Specialist (SPC) Travis Cooper is a member of the Alaska Army National Guard, but he lives in Vermont, more than 4,000 miles away from his Unit. That kind of distance would probably break the record for longest commute to drill. However, he’s exempt from his monthly duty because he’s part of the Army National Guard’s Biathlon Team.
For 10 1/2 to 11 months of the year, SPC Cooper is on official orders – he’s either in training or competing in biathlons, which combine cross-country skiing with target shooting.
Even when it isn’t snowing, the Alaska native is competing in the summer version of his sport by zipping up and down paved pathways on rollerskis. In fact, SPC Cooper won the 2019 U.S. National Biathlon Rollerski Championship in August. This victory puts him one step closer to earning a starting spot in the World Cup Championships in Europe this winter as a member of his other team – the U.S. Biathlon Men’s National Team.
He’s also hoping to compete in the 2022 Olympics in Beijing – but not stop there.
“The Olympics is probably the highest goal I’d like to achieve, but I’m determined to go two or three Olympic cycles.”
SPC Cooper joined the Guard four years ago at the suggestion of a family friend and member of the Wyoming Army National Guard Biathlon Team. He was put in touch with recruiters in Alaska and, from there, the Guard’s biathlon team coaches in Jericho, Vt.
Growing up, he knew the military could be a career option – as a child he’d dreamed of becoming a Navy Seal or a firefighter, but “the Guard opportunity was too good to pass up.” He likes the challenge of competing in a physically and mentally demanding sport.
SPC Cooper chose 91L Construction Vehicle Repairer for his military occupational specialty (MOS) for strategic reasons. It came with a signing bonus, a relatively short training period, plus “it’s a pretty practical job and skill to learn. I had my sights on doing biathlon, and so anything that could get me through basic training, AIT, and back to Vermont to start biathlon the fastest was my goal.”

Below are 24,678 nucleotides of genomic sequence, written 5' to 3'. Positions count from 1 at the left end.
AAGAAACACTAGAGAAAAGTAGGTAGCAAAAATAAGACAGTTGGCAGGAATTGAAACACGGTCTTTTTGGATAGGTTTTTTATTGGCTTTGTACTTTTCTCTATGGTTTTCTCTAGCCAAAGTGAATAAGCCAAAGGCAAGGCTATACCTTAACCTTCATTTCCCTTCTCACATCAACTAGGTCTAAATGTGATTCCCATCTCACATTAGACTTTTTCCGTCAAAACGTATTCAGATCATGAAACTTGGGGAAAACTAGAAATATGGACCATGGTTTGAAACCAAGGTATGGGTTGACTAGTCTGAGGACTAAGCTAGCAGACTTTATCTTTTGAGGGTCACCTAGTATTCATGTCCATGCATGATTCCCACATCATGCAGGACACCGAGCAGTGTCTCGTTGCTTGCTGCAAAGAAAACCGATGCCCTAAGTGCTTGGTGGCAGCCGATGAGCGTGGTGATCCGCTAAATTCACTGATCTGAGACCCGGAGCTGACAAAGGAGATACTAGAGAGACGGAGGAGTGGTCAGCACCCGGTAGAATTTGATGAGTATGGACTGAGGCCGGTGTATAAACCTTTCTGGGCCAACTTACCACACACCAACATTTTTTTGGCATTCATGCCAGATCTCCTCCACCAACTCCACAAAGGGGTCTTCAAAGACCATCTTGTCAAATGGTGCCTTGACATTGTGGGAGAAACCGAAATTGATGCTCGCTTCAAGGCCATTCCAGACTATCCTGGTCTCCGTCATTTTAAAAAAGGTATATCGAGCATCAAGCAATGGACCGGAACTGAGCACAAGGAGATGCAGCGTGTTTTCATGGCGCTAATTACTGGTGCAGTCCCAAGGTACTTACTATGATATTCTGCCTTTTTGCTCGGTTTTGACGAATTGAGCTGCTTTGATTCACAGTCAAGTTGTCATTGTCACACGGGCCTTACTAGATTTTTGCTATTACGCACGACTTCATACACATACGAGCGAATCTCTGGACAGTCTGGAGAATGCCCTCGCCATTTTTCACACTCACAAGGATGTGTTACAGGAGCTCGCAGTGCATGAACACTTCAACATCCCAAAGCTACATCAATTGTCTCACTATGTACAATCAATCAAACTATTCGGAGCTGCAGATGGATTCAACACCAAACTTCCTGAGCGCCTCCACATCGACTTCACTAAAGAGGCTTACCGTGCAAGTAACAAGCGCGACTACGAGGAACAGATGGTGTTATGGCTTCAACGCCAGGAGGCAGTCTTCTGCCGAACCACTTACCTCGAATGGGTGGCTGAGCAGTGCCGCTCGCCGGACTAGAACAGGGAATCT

A competitive skier since the seventh grade, SPC Cooper, 23, made the National Guard team off the bat, despite having limited biathlon experience – he’d done a couple of camps with a local club back in Alaska. He had the skiing part down pat. It’s the marksmanship part that he finds more challenging.
“In shooting, it can change day-to-day. We have races when it’s calm out or when it’s gale-force 50-mile-an-hour winds, so we need to make sight adjustments for those winds.”
Experience is also a factor.
“There are people who’ve been shooting ten years longer than I have. Their muscle memory when it comes to holding the rifle is just so much better than mine is.”
Competitions have taken him to 13 different countries, and he’s made many friends along the way.
“Especially being a National Guard athlete, I’ve met so many people from across the country. I know Colonels from Utah and Privates from Rhode Island. The National Guard is a very big family. I like the camaraderie of it.”
When he does make it home to Alaska, about twice a year, “I’ll go check in with my Unit, even if it’s not a drill weekend, to try to make up some days and do some extra things for them.”
One of the benefits of serving in the Army National Guard is that it provides money for college. SPC Cooper plans to take advantage of that in the near future, and someday try out for the Guard’s Special Forces. But for now, biathlon “is my military and civilian career wrapped into one.”
His advice for anyone considering joining the Guard is, “Weigh all your options, but I think it’s an incredible opportunity to further yourself in life in general. I think it’s a pretty incredible organization. Determine what you want and go for it.”
And there are plenty of choices in the Army National Guard. With more than 130 MOSs, you can, for instance, be in charge of heavy weapons, provide military intelligence or medical help, keep things running smoothly in supply and logistics, and so much more. You can search our job board for details on any career. While the vast majority of Guard Soldiers serve part-time, there are also full-time opportunities. Contact your local recruiter for more information.